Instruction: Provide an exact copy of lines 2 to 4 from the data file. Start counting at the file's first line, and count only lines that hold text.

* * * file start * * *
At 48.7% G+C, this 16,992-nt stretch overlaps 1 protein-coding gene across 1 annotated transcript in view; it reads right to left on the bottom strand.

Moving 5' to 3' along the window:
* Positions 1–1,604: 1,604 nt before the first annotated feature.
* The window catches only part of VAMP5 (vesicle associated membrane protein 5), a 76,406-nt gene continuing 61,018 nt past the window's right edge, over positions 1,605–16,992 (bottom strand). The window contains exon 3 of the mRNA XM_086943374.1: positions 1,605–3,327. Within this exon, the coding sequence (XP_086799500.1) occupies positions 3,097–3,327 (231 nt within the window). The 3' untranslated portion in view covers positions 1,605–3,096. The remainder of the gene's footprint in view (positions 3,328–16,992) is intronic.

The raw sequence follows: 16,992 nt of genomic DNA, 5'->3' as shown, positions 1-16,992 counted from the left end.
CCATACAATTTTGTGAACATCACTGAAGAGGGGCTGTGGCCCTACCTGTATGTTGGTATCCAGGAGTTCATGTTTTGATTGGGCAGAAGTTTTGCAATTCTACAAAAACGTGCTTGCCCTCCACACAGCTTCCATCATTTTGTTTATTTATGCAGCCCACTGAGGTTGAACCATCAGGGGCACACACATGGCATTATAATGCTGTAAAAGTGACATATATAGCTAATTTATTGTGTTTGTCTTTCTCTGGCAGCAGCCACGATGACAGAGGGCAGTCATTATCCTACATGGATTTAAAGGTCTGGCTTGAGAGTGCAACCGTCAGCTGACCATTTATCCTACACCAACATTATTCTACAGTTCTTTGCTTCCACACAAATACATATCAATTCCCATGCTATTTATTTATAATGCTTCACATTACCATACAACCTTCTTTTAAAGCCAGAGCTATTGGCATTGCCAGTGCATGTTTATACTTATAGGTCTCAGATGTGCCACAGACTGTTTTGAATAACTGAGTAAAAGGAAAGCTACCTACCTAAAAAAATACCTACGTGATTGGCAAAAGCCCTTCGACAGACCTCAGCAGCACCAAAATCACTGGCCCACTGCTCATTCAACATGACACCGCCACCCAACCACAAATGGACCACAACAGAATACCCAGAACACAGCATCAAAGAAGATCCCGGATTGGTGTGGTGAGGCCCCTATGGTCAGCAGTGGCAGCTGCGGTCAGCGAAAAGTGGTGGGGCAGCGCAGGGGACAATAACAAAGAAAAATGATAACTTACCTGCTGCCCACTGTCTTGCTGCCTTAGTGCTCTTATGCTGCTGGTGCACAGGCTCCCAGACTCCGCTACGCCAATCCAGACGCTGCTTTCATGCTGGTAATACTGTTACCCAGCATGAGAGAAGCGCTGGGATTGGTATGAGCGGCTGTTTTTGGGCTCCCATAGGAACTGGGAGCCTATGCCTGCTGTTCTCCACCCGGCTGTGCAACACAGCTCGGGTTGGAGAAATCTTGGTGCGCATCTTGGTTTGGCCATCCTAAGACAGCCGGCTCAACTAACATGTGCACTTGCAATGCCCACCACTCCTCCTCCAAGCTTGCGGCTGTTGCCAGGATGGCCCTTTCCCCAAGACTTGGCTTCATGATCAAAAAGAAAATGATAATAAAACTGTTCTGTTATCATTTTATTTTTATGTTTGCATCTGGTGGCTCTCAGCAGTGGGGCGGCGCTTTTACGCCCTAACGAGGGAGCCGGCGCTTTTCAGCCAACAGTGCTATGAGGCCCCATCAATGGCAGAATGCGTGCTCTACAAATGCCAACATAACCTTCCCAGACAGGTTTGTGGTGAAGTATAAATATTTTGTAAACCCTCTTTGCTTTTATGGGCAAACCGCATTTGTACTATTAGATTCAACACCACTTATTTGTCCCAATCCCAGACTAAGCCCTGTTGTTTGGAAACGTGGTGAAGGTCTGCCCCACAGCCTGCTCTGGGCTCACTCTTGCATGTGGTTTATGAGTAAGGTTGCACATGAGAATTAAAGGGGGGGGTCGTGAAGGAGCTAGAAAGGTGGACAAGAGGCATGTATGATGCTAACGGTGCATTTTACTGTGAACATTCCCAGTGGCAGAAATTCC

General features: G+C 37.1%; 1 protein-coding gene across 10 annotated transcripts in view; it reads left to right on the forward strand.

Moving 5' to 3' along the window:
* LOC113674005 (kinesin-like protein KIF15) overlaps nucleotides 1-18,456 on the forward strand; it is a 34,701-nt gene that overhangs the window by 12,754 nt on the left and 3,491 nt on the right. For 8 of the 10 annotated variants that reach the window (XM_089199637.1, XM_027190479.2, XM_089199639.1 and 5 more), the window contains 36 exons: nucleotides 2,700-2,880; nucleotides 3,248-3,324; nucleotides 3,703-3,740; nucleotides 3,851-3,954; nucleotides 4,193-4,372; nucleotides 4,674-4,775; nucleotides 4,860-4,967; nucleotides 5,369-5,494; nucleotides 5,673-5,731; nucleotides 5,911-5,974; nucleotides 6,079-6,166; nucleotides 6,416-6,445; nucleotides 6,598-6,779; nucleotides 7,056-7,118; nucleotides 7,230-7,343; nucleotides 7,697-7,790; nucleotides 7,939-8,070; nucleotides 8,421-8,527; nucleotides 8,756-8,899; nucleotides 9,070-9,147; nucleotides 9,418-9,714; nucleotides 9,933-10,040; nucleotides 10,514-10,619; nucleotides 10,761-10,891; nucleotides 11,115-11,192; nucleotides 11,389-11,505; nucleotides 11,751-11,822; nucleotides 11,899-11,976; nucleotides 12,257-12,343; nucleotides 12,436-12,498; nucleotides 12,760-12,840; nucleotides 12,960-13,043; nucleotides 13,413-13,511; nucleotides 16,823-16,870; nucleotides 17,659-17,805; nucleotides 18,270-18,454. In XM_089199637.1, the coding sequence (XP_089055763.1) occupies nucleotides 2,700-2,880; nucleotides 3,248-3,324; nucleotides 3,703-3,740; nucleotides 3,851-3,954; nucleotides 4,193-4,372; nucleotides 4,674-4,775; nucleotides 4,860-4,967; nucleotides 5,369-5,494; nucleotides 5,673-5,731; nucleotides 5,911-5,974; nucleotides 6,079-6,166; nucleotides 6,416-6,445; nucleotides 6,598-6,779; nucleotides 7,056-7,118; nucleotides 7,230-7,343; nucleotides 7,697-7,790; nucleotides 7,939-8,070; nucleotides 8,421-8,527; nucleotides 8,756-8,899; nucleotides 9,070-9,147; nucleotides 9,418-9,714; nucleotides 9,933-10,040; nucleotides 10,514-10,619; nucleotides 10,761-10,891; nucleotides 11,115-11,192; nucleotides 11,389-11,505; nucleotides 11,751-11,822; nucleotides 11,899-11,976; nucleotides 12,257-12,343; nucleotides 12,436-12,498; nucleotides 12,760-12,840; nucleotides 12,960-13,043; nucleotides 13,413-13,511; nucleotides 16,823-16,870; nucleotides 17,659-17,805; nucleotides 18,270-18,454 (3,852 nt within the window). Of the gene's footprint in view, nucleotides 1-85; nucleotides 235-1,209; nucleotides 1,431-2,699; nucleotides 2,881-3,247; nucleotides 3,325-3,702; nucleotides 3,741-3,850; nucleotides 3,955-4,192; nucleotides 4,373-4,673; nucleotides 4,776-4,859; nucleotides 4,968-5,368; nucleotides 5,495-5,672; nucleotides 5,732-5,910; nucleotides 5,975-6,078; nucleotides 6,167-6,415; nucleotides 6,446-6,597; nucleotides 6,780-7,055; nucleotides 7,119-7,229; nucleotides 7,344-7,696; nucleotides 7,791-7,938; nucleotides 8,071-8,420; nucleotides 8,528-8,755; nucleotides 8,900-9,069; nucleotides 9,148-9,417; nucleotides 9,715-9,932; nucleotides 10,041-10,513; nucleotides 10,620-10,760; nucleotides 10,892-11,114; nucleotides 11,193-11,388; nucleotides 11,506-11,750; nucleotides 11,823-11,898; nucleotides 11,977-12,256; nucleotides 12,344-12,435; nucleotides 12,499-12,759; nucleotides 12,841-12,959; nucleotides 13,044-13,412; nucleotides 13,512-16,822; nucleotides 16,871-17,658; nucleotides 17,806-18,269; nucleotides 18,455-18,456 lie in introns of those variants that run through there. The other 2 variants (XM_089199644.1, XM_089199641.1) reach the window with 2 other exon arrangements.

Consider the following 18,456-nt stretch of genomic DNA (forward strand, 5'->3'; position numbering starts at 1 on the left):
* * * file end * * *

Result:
Moving 5' to 3' along the window:
* Positions 1–1,604: 1,604 nt before the first annotated feature.
* The window catches only part of VAMP5 (vesicle associated membrane protein 5), a 76,406-nt gene continuing 61,018 nt past the window's right edge, over positions 1,605–16,992 (bottom strand). The window contains exon 3 of the mRNA XM_086943374.1: positions 1,605–3,327. Within this exon, the coding sequence (XP_086799500.1) occupies positions 3,097–3,327 (231 nt within the window). The 3' untranslated portion in view covers positions 1,605–3,096. The remainder of the gene's footprint in view (positions 3,328–16,992) is intronic.